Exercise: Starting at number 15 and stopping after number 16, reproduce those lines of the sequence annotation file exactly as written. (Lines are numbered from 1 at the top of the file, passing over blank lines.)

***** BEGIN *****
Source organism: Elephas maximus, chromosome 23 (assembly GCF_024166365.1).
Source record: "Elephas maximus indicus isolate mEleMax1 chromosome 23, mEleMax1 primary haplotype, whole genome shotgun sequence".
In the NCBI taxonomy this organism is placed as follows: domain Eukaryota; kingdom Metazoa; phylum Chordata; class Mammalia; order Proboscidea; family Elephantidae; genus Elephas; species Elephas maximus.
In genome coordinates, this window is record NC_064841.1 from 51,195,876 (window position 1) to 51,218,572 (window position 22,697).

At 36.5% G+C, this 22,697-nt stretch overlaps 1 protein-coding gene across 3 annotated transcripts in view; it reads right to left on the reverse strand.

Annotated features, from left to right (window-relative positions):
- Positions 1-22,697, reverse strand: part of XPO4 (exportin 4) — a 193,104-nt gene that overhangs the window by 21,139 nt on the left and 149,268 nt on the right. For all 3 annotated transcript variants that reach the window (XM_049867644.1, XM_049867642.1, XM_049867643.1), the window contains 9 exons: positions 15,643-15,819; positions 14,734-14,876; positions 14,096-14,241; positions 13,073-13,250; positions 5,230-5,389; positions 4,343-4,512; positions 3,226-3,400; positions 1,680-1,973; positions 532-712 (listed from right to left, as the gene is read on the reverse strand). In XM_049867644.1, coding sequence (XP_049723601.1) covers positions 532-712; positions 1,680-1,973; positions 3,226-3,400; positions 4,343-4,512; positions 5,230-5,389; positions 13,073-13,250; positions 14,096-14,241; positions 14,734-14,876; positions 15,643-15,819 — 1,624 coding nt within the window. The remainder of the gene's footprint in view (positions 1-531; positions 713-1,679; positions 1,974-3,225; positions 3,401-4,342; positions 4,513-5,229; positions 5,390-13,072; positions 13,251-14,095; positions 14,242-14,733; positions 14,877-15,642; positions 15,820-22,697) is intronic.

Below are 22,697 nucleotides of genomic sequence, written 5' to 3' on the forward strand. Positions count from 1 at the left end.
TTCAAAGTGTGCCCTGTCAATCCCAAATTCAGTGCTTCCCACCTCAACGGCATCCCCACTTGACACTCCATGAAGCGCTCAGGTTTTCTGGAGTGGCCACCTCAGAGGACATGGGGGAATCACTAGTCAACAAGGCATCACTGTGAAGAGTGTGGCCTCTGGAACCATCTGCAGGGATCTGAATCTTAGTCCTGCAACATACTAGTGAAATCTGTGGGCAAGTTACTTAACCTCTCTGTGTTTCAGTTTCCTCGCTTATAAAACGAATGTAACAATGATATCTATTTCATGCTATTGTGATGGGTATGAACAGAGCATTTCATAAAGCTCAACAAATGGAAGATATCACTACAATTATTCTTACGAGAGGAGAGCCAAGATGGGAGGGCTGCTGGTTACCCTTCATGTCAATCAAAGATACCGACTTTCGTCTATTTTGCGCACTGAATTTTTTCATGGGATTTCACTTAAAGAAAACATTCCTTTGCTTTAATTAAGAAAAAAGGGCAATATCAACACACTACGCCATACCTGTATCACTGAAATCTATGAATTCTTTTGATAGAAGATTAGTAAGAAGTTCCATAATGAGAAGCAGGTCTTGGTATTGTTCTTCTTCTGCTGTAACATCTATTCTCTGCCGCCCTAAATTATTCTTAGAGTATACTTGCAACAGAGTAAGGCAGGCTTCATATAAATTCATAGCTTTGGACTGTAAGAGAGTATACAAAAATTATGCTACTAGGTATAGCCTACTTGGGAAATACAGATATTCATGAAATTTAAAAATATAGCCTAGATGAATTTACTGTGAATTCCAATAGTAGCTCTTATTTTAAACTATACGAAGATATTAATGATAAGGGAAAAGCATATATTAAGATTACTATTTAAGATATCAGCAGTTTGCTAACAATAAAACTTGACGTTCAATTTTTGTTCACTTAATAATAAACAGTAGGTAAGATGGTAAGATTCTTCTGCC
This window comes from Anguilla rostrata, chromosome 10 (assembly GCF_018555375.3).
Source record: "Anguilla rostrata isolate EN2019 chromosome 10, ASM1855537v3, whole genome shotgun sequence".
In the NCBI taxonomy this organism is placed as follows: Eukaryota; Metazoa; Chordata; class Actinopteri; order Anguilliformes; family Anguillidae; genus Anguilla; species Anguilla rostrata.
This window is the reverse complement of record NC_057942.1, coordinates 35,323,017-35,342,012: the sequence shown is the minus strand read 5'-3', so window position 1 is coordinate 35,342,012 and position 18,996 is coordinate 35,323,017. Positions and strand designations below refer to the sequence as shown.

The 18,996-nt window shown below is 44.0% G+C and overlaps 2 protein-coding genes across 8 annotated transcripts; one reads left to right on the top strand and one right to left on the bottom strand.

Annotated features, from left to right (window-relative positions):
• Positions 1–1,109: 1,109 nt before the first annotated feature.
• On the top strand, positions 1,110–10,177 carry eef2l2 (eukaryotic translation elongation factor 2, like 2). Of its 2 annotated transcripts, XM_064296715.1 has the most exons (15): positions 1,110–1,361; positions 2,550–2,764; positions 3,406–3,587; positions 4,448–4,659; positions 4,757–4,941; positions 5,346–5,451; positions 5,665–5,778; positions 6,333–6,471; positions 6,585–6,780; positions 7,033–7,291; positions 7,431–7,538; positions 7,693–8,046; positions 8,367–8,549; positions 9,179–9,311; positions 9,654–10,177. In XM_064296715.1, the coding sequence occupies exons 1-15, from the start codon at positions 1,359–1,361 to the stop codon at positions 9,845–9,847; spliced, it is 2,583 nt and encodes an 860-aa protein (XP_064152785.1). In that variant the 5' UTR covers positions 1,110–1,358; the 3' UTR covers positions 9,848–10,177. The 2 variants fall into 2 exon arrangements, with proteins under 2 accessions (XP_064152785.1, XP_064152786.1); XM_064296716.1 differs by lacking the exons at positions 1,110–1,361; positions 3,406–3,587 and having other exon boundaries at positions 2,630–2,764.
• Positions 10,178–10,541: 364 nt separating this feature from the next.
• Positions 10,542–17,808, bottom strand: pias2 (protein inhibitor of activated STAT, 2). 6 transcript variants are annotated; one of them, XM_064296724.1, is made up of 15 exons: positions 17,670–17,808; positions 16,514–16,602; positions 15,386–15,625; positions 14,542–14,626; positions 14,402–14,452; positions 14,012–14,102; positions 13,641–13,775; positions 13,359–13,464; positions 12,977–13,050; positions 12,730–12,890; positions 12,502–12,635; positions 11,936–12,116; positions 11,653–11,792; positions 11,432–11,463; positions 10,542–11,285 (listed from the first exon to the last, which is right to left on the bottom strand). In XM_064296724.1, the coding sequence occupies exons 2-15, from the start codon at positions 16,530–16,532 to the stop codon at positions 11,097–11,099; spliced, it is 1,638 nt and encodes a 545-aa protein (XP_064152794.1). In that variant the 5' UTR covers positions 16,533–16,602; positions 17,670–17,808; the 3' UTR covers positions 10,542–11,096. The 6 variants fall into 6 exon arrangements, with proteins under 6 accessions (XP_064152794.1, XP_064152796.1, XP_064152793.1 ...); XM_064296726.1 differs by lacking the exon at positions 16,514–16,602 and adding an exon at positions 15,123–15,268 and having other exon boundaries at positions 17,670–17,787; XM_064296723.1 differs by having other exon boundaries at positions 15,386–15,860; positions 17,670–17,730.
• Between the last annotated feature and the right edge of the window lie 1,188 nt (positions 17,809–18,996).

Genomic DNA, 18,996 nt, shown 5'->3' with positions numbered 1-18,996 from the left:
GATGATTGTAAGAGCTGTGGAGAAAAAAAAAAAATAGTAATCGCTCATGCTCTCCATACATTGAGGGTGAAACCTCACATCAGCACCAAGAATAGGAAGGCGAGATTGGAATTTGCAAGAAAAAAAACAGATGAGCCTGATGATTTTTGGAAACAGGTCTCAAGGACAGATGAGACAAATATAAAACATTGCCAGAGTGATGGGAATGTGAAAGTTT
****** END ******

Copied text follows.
Annotated features, from left to right (window-relative positions):
• Positions 1–1,109: 1,109 nt before the first annotated feature.